Oct. 28—MORGANTOWN — The WVU players were taken aback by the stats and moments that unfolded during the charity exhibition between the Mountaineers and George Mason. The game ended with a score of 85-78, but as WVU head coach Josh Eilert emphasized, there are more important things than numbers.
This sentiment was exemplified in the second half when WVU forward Akok Akok collapsed while attempting to return to the Mountaineers bench during a timeout.
“I never expected to encounter a situation like this,” said Eilert. “It reminds us that this is just a basketball game, but it involves human lives.”
Akok, a 6-foot-10 forward who recently transferred from Georgetown, fell to the ground with 15:56 remaining in the second half. He struggled to regain his footing and eventually collapsed on his back.
WVU trainers and medical personnel quickly rushed to his aid.
Initially, Akok showed limited movement before slowly moving his arms and legs. He received an IV on the court before being placed on a stretcher and hurried out of the arena.
Akok was admitted to Ruby Memorial Hospital. Eilert confirmed that the forward was stable and responsive, but would be kept overnight for further testing.
“He texted us after the game,” revealed WVU forward Quinn Slazinski, who contributed 21 points and three 3-pointers off the bench. “He congratulated us on the good game and win. He was able to move around.”
BOX SCORE WVU, playing in front of former head coach Bob Huggins, staged a comeback from a 43-33 deficit late in the first half to secure the victory.
Several factors contributed to their success. WVU forward Jesse Edwards faced early foul trouble and failed to secure a rebound in the first half, while Kerr Kriisa also struggled without an assist during that time.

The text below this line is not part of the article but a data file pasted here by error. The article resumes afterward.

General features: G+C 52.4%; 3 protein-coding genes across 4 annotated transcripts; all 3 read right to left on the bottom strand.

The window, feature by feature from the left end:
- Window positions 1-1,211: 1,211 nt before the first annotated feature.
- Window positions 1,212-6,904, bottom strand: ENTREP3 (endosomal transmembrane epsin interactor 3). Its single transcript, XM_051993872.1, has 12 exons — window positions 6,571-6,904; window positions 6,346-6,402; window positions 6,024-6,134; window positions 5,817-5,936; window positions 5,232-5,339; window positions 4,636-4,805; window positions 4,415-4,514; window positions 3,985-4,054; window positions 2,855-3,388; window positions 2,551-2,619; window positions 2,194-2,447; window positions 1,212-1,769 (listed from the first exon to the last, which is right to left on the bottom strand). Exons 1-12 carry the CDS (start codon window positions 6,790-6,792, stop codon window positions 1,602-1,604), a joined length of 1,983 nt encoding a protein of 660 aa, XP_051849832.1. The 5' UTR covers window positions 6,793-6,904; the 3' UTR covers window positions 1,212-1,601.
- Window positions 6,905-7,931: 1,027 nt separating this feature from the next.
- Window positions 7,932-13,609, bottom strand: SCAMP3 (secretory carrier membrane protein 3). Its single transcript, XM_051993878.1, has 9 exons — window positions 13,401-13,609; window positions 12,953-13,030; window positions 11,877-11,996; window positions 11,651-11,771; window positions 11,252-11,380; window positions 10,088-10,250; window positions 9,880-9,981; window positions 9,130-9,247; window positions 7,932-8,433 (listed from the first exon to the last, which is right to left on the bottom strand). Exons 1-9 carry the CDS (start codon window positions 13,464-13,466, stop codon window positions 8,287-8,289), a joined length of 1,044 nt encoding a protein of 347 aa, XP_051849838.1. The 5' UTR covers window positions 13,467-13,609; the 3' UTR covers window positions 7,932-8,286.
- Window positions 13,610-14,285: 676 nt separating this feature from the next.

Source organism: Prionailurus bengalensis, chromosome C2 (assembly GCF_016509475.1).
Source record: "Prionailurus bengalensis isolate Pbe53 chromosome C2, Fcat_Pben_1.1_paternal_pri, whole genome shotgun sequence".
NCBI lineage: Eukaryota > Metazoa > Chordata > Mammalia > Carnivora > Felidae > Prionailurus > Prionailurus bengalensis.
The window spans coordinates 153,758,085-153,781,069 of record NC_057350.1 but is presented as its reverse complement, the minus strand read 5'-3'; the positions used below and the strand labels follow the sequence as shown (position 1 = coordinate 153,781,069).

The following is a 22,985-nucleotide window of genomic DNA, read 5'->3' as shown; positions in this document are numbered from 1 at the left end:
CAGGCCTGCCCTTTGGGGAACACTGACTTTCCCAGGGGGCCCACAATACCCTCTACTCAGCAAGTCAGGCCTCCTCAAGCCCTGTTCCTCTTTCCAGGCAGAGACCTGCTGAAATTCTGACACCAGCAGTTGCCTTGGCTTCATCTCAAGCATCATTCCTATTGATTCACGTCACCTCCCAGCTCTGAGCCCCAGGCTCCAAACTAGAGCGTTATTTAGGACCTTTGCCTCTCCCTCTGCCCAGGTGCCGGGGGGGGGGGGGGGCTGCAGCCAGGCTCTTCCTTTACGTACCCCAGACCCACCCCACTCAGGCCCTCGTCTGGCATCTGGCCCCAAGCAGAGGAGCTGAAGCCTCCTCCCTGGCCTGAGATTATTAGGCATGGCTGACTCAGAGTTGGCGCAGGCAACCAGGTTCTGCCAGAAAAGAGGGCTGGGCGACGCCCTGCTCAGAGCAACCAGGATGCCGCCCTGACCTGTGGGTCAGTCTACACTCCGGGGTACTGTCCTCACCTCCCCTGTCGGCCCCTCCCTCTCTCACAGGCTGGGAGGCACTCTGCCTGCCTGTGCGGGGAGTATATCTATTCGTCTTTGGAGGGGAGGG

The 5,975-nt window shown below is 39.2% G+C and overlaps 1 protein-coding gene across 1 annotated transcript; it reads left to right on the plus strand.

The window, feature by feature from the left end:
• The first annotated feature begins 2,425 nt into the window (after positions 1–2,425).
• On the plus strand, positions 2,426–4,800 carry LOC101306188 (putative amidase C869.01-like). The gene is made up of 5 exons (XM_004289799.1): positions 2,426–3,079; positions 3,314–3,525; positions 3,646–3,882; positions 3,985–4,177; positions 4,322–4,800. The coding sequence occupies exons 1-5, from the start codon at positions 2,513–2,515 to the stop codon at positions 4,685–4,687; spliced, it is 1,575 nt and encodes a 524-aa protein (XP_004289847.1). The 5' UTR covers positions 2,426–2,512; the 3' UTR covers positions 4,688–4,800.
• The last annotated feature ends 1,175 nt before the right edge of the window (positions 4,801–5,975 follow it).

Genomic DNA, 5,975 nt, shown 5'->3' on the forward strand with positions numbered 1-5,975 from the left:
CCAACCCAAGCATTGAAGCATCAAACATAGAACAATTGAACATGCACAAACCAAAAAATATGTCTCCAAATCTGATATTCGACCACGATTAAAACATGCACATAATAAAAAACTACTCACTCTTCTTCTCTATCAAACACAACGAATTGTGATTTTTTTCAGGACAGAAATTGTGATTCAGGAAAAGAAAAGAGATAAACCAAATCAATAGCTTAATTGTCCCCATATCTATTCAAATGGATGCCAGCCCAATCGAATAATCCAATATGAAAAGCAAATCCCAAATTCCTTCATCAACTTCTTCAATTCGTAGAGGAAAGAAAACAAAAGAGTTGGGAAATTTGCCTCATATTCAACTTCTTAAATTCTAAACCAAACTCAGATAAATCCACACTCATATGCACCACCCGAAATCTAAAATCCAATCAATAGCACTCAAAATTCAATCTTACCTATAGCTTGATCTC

In the meantime, the Patriots rarely missed a shot or free throw, avoided turnovers, and held their own on the boards.
“Credit to George Mason,” acknowledged Eilert. “They came prepared and ready to fight. It was a tough battle, and they challenged us defensively.”
WVU’s improved performance in the second half was due to Edwards and Kriisa returning to form, and the contributions of Slazinski and freshman Ofri Naveh.
Edwards, a transfer from Syracuse, finished the game with 21 points and seven rebounds.
In the final three minutes, Edwards scored two 3-point plays and extended WVU’s slim 74-71 lead to an 80-71 advantage with 2:08 remaining.
Kriisa ended the game with 11 points, while Naveh’s impressive drive and dunk tied the game at 59 with 10:29 left on the clock.
Naveh, a freshman from Israel, contributed nine points overall.
Josiah Harris came close to achieving a double-double with 12 points and nine rebounds.
“You can say whatever you want about the game, but I am extremely proud of my team,” expressed Slazinski. “We came together, and I love every single person on this team. We have some things to work on, but moments like this bring us closer.”
Laura Davis covers the world of basketball with precision. Her articles explore NBA and college basketball, offering game analysis, player profiles, and highlights. Laura’s passion for hoops is evident in her comprehensive basketball coverage.